Disney acts as a prime example of how culture studies and cultivation theory work together to form our impressions of the world. While it is the creators behind the empire of Disney whose ideas our presented to us shaping our own perception of the world, it is the accumulation of these images over time and generations which truly form our societal ideologies. 

3 comments:

Elizabeth Hamel said...

Molly,
I had many of the same observations, and I also chose to focus on cultural studies and the cultivation theory. I watched Disney movies all the time as a little kid and was completely oblivious to the cultural messages I was being sent. I have since realized that many of the messages Disney sends are extremely discriminatory, but the extent to which was shocking when watching the film and again we seeing these problems pointed out in your post. I thought your commentary on how all the people producing the media we are exposed of are of the same "breed"(white males usually over the age of 50) was very interesting. I also find it incredibly concerning how much power these people have in our society. Looking back, I wonder how much these messages have actually shaped my world view. I would like to think that I have not been too influenced by the messages sent in these movies, but it is hard to know how much the accumulation of these subliminal messages have affected me over time.

Monica Chritton said...

First off, I like how the structure of your essay was clear and easy to follow. Your introduction was concise and I like how you used the word "illuminated". While the cultivation and cultural studies can be confusing to differentiate, you did a good job of explaining what each one was. Regarding the powerful group of older white men in media, I think it is worrying to think that so much power lies in the hands of such a small, homogenous group and that their ideas are fed directly to children via Disney movies. I think your other example of racist scripts being written by people who have been socialized in society was good because it blended what exists in society into media and really spoke for your argument. I also liked how you explained the cultivation theory. I only wish you had written more about the cultivation theory, but I understand that it was hard to fit everything in with the word limit. Overall, though, nice work!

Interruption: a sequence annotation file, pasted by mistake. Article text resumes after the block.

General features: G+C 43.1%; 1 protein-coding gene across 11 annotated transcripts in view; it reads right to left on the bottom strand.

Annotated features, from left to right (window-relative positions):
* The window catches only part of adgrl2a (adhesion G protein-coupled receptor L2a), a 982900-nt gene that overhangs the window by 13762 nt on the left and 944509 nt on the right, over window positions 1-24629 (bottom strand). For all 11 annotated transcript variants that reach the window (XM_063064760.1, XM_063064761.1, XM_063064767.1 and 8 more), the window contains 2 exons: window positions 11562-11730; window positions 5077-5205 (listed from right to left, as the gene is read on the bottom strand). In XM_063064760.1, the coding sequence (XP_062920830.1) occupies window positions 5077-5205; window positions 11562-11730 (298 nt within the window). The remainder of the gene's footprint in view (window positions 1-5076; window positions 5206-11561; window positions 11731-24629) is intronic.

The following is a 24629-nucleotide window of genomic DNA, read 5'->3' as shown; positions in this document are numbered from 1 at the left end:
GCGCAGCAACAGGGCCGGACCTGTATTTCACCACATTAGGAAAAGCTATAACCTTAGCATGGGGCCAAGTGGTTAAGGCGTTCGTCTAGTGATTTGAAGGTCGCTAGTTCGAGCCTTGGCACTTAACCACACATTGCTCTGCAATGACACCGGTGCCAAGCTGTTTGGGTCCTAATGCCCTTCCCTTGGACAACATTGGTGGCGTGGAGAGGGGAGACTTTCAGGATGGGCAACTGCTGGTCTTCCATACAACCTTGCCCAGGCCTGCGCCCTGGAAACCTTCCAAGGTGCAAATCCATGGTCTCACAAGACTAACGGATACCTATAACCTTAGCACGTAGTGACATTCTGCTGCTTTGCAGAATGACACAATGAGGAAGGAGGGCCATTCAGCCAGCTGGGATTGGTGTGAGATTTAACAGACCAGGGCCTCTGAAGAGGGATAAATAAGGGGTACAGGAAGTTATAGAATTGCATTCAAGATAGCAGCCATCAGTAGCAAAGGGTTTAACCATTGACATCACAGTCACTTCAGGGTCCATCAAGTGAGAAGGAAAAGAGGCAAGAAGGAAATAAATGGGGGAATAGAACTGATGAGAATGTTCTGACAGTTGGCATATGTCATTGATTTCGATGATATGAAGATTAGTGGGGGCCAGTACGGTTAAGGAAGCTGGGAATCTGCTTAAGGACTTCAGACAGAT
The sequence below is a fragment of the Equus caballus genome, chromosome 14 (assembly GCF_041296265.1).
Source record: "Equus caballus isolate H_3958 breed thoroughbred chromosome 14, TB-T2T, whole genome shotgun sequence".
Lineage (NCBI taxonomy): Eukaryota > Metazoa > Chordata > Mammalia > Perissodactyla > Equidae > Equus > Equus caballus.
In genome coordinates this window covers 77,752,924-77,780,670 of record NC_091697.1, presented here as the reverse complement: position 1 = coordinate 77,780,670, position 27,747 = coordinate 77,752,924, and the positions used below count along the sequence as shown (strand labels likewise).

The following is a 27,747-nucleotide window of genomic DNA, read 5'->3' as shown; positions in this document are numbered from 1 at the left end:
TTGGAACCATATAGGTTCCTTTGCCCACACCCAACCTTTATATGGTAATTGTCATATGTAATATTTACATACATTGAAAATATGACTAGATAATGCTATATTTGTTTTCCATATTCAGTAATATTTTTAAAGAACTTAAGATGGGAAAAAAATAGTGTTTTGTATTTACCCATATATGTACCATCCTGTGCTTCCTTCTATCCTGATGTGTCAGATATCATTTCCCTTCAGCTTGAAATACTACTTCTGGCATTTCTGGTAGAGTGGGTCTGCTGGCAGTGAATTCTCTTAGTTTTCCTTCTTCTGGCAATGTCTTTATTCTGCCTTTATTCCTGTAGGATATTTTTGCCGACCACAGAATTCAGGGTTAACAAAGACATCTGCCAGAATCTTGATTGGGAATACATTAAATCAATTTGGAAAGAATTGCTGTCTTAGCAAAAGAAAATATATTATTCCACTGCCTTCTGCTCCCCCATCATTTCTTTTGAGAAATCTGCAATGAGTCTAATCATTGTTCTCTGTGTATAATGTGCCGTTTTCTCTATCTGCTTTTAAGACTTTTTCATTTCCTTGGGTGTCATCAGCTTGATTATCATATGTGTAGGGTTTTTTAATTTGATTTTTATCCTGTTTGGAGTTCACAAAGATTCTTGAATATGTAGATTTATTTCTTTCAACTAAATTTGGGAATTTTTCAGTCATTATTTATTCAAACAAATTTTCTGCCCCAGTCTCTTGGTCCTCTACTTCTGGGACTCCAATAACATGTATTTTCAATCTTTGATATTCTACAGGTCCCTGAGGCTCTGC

Alex Shimony said...

Molly,
Great insight on the theories presented in Mickey Mouse Monopoly. While watching the documentary I also saw the cultivation theory and cultural studies theory most prominently. One of the biggest take aways I got from the film (which you also talked about) was the fact that its not necessarily an intentional goal of media creators to promote these racial and gender stereotypes. However, regardless of the intent the implications are the same. I also watched a ton of Disney movies as a child, and I agree with you that I never noticed the stereotypes being promoted as a child. But looking back on the clips shown in the documentary it becomes immediately apparent that they are there. What I was left thinking about was regardless of the messages hidden in the Disney films, what impact are they actually having on a generation of people. As time goes on, the United States is definitely becoming a more accepting place for people who don't necessarily fit the stereotypes presented in the films, so how is that rationalized with the arguments made in the documentary?